Two years ago, prospects played a big role for the Habs with the likes of
Brendan Gallagher and Alex Galchenyuk making their mark. Last season, that
wasn’t exactly the case as there weren’t many spots open and as a result only
Michael Bournival played regularly. This year should be a different story
as there appear to be a couple of spots available for the taking. Which
ones might step up and how can they help your fantasy team?
Nathan Beaulieu: As he was the youngster who got to play in the
postseason at times, Beaulieu likely comes to camp as the favourite to play on
the third pairing alongside Mike Weaver. There’s no denying the offensive
potential is there and if Beaulieu is in the lineup, he should see some
powerplay time. However, he has yet to produce much in his limited NHL
time so far (zero goals and six assists in 30 games) so keep the expectations in
check. He’s a late round flyer at best in deep leagues but one with a bit
Magnus Nygren: Offensively, he’s ready to be in the NHL now and
there’s little doubt that he could be a useful powerplay weapon for the
Canadiens. What may work against Nygren is that the top three spots on the
right side are taken by veterans (Subban, Gilbert, and Weaver) which could limit
his chances to be more than a #7. If his role/play in training camp
suggests he could be a regular, snag him towards the end of your draft. If
not, he could still be an interesting plug-and-play option off the waiver wire
if you’re trying to find some quick offence on the cheap.
Greg Pateryn: If the Habs decide to keep a young #7 defenceman,
Pateryn may very well be the favourite as he’s the most well-rounded blueline
prospect (and at 24 years old, the oldest as well). While that may work in
his favour in terms of making the team, it means nothing for his fantasy value.
Pateryn doesn’t really excel in one particular area so he’s not going to be a
guy you pick up to fill a certain category and he won’t provide enough
production to justify adding him for offence. Expect him to spend some
time with the Habs this year but keep him off your fantasy radar.
Jarred Tinordi: With the Habs losing some of their size in George
Parros and Douglas Murray, there’s a case to be made that Tinordi’s size and
grit are needed badly right away which could give him an edge over Beaulieu for
the #6 spot. If he gets it, he could be a last round option for leagues
that have all of PIMS, hits, and blocks as scoring categories. His best
fantasy value, however, is as a late week plug-and-play in head-to-head leagues
if you’re looking for a boost in one of those stats.
If you project out the opening roster, there may be a spot for one
youngster to make the team out of training camp. The current best guess is
that the opening would be on the third line wing, allowing the likes of Weise,
Prust, Moen, and Bournival to battle for the fourth line spots alongside Manny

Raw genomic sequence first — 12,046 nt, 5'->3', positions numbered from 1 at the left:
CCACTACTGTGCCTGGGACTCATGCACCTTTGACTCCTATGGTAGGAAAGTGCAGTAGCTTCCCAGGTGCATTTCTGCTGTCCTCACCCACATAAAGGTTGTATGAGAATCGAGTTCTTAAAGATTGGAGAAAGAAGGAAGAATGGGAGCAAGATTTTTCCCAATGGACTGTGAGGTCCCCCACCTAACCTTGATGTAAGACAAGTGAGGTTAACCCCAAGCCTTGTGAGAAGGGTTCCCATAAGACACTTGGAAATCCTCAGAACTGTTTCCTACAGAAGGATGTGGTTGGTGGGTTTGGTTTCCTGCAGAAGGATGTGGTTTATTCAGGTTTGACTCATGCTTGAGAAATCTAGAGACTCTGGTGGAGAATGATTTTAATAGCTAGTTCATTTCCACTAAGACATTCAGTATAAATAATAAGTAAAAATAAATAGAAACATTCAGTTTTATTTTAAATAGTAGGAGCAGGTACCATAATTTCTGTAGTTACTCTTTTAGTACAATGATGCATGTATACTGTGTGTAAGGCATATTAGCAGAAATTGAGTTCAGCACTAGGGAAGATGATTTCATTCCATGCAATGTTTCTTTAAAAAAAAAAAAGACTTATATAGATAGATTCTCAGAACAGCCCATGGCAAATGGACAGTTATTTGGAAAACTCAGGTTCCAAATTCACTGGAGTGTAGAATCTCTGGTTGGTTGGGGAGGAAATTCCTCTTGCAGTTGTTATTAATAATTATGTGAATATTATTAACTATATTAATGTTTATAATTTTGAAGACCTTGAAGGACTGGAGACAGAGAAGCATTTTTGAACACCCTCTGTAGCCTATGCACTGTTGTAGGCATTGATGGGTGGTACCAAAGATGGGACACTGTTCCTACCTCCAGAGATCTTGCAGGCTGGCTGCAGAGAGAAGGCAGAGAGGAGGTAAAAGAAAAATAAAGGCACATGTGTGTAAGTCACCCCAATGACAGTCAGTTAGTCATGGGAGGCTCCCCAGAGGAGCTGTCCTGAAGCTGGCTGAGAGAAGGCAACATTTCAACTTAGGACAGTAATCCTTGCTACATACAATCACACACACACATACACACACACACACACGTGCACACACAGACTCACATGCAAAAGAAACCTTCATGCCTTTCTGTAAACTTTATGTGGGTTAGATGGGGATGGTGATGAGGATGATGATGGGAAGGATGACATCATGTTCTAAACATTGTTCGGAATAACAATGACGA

Sven Andrighetto: I think his odds of making the team are lower than
most as there are a few forwards who I’d have ahead of him in the pecking order
for now. If he does get the spot out of camp, he should be in a role where
he can pick up at least a few points but he won’t bring much else to the table
to supplement his production. I’d stay away from Andrighetto in drafts and
wait to pick him up off the wire if he finds himself in a potential top six
situation if injuries arise.
Jacob de la Rose: As a player who has been playing in a pro league for
the last couple of years, de la Rose is someone that shouldn’t need much time to
adapt to the rigors of the pro game in North America. That’s going to help
get him a look with the Habs before too long. If he gets a chance to play
a regular role with Montreal, he could be worth a look in deep leagues as
someone who can pick up a few points and hits (for those with that as a scoring
Charles Hudon: As we sit here a few weeks before training camp starts,
Hudon is my pick to be this year’s Michael Bournival, a prospect who does all of
the little things well and quickly earns the trust of the coaching staff.
While that could make him a useful member of the team, doing the little things
does little for his fantasy value. He’d be worth a lot more to the Habs
than he would on a fantasy team.
Jiri Sekac: Given his pedigree and the fact that nearly half the
league was trying to sign him, Sekac has to be the odds-on favourite to get a
spot out of training camp and he would fit well in the potential third line
vacancy as he can play a two-way game. That said, expectations need to be
kept in check. He wasn’t lighting the lamp in the KHL so it’s not likely
that he’s going to be a high-end scorer right away in the NHL.
If I was doing a full Fantasy Focus write-up for Sekac, I’d have him
somewhere around the 25 point mark, assuming he has a regular role this year.
I don’t see him getting a lot of powerplay time ahead of the likes of Gallagher,
Pacioretty, Parenteau, and Galchenyuk so most of his production should come
5-on-5 (and in the bottom six). The hype surrounding him will likely see
him get drafted earlier than he should but if he’s still on the board late in
the draft, he’s a viable option as a low risk, medium reward type of player.
Christian Thomas: As he’s entering the last year of his entry-level
deal, I think Thomas will get a look at some point with the big club though it
likely wouldn’t be out of training camp. He has shown in the past that he
can be a strong goal scorer so if he finds himself on a scoring line with the
Habs when he’s called up, he might be worth keeping an eye on in the waiver
wire. Stay away from him on draft night though.